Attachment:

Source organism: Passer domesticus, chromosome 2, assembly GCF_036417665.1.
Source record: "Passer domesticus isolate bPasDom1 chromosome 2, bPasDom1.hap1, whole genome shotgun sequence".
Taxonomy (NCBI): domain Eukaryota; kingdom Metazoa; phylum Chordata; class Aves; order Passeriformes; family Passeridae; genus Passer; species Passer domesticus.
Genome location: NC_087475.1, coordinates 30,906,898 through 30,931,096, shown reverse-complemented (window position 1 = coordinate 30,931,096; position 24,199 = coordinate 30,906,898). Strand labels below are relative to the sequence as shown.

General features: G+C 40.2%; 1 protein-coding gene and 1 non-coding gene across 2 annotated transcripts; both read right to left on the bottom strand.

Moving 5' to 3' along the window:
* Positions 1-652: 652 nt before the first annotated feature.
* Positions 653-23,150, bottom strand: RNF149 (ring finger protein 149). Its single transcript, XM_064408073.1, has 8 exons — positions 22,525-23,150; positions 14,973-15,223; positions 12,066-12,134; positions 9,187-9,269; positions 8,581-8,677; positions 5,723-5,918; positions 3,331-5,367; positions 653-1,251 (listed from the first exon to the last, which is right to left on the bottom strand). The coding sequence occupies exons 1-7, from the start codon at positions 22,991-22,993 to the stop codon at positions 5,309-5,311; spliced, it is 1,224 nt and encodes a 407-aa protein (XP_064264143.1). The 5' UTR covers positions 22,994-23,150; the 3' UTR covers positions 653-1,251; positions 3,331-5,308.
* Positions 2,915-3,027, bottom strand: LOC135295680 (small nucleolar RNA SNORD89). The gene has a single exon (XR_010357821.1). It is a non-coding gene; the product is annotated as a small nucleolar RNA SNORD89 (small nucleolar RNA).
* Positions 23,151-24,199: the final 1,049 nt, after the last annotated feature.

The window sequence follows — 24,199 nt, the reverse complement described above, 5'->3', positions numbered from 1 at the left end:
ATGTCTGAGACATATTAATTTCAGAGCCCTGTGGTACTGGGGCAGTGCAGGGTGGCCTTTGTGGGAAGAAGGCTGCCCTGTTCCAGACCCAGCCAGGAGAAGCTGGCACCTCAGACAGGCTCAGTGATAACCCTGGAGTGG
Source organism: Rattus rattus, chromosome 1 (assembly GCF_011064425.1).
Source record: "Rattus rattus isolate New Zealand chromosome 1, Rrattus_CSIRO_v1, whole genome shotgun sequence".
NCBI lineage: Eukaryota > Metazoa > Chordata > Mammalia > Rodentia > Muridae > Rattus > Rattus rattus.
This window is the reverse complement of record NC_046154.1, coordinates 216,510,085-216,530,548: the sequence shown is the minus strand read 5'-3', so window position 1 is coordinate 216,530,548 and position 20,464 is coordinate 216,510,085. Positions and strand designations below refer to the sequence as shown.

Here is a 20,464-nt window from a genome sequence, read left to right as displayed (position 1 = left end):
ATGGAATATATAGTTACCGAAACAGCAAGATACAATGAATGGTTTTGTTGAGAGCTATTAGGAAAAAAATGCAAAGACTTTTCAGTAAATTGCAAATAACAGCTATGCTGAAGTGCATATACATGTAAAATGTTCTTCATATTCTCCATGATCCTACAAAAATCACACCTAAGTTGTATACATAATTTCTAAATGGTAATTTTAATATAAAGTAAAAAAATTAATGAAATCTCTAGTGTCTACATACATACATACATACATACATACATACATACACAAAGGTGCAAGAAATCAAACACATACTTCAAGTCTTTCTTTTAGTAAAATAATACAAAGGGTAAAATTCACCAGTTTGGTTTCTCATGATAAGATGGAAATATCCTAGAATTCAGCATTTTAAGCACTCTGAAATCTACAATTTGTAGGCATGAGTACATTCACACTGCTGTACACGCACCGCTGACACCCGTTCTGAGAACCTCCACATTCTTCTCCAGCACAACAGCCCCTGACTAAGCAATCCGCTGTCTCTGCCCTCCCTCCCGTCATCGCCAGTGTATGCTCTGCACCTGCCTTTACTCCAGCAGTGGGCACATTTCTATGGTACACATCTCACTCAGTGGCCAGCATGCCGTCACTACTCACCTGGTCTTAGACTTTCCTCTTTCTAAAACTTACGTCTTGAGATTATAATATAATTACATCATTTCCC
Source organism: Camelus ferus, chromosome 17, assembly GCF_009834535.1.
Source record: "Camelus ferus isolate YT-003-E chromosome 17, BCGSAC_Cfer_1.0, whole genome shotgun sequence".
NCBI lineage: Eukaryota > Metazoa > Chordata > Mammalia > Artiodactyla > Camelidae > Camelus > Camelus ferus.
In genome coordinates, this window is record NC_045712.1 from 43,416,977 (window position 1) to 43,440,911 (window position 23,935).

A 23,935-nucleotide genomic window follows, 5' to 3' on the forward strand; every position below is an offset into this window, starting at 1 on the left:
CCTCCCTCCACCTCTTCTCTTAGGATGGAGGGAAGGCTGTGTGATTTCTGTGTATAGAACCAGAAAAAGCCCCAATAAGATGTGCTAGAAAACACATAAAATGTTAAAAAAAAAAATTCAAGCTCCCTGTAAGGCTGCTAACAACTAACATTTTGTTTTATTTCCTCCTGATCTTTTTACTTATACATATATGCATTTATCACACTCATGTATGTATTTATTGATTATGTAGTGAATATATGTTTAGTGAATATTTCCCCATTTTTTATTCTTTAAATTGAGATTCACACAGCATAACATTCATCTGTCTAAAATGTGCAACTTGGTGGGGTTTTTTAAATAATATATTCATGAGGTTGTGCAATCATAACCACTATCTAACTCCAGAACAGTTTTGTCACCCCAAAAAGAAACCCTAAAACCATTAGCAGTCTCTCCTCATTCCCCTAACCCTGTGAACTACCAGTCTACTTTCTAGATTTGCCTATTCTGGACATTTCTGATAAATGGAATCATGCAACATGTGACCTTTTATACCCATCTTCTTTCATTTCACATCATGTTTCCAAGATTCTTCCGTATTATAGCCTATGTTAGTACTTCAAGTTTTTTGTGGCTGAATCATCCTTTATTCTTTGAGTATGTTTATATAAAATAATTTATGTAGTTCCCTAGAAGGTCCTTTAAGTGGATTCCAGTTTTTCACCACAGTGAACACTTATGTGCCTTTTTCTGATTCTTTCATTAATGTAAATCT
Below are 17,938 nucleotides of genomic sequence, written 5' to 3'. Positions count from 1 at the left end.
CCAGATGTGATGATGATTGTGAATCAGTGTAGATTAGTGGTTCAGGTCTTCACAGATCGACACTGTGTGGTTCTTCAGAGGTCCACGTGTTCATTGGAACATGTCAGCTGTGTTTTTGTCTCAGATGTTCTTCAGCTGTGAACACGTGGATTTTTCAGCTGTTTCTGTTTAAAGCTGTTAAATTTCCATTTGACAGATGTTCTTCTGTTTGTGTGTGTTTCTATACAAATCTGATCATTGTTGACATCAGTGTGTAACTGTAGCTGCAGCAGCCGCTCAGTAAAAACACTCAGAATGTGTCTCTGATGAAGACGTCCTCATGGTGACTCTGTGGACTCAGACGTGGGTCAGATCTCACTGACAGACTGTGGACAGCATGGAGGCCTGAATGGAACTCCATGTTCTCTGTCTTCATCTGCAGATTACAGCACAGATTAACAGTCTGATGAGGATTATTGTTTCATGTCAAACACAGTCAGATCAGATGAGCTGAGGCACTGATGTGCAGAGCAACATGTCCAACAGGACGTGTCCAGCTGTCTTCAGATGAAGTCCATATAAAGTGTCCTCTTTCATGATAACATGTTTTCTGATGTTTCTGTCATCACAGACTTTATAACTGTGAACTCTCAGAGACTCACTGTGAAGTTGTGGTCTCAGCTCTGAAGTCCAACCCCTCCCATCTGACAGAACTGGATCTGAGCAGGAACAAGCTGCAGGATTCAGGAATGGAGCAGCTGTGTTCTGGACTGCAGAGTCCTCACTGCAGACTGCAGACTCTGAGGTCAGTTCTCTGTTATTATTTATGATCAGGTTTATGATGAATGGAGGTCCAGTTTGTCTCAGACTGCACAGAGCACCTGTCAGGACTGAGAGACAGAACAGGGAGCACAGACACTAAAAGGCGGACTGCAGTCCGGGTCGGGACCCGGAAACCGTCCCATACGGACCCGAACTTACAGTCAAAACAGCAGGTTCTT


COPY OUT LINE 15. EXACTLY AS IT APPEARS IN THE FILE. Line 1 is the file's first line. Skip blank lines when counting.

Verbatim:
NCBI lineage: Eukaryota > Metazoa > Chordata > Mammalia > Rodentia > Muridae > Rattus > Rattus rattus.